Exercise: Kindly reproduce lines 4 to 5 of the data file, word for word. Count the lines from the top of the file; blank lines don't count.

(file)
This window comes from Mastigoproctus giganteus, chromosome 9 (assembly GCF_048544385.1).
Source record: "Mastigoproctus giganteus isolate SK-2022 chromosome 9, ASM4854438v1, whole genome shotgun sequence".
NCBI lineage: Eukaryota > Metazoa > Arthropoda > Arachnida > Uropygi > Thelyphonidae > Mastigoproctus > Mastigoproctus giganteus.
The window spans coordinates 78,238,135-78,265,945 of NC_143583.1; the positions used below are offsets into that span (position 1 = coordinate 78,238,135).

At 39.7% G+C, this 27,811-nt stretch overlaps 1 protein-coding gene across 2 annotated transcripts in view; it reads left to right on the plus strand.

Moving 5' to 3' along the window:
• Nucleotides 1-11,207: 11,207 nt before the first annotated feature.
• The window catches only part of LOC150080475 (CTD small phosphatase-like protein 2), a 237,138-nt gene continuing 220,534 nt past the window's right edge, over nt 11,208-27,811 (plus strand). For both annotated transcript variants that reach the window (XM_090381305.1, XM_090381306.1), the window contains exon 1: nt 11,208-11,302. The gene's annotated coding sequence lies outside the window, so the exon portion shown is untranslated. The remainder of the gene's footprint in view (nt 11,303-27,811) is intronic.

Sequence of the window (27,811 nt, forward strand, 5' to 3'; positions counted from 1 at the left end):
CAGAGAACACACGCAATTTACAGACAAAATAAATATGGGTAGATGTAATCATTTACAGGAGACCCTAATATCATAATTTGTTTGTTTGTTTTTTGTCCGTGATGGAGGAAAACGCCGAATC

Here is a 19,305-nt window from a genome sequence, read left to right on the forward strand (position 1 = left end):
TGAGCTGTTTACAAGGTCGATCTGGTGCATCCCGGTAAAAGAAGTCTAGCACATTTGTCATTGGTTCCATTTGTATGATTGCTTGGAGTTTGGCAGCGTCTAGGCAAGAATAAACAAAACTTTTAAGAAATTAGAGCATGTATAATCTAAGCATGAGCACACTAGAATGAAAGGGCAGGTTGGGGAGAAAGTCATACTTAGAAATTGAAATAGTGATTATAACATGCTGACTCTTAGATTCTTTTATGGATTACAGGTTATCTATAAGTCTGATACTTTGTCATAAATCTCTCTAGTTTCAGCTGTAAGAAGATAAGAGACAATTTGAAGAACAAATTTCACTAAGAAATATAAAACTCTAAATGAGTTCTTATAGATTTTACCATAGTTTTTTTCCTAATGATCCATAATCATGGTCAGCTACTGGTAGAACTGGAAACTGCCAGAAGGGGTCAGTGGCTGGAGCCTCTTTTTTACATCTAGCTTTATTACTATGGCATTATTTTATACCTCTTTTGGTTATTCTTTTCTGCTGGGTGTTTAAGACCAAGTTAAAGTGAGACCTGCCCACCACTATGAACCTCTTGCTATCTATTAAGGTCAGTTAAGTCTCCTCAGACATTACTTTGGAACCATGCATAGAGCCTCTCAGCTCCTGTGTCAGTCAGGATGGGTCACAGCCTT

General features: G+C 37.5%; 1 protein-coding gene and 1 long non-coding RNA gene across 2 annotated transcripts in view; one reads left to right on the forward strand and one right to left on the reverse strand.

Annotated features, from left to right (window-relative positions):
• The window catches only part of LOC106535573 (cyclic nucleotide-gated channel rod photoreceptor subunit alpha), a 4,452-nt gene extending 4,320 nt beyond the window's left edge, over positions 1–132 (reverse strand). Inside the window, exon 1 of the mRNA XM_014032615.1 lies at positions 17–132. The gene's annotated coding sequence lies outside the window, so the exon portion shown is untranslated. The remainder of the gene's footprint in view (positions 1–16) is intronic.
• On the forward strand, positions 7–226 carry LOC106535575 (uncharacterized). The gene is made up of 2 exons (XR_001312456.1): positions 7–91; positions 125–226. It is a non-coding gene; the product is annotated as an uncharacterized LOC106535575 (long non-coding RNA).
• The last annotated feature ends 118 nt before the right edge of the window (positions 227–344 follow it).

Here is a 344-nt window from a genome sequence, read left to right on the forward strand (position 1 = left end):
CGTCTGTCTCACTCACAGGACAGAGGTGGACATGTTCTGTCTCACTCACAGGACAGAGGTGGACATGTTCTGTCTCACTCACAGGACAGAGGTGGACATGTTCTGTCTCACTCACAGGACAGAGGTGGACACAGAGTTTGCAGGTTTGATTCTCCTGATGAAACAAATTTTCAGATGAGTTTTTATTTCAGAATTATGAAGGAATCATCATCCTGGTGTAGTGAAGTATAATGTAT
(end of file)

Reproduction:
The window spans coordinates 78,238,135-78,265,945 of NC_143583.1; the positions used below are offsets into that span (position 1 = coordinate 78,238,135).

At 39.7% G+C, this 27,811-nt stretch overlaps 1 protein-coding gene across 2 annotated transcripts in view; it reads left to right on the plus strand.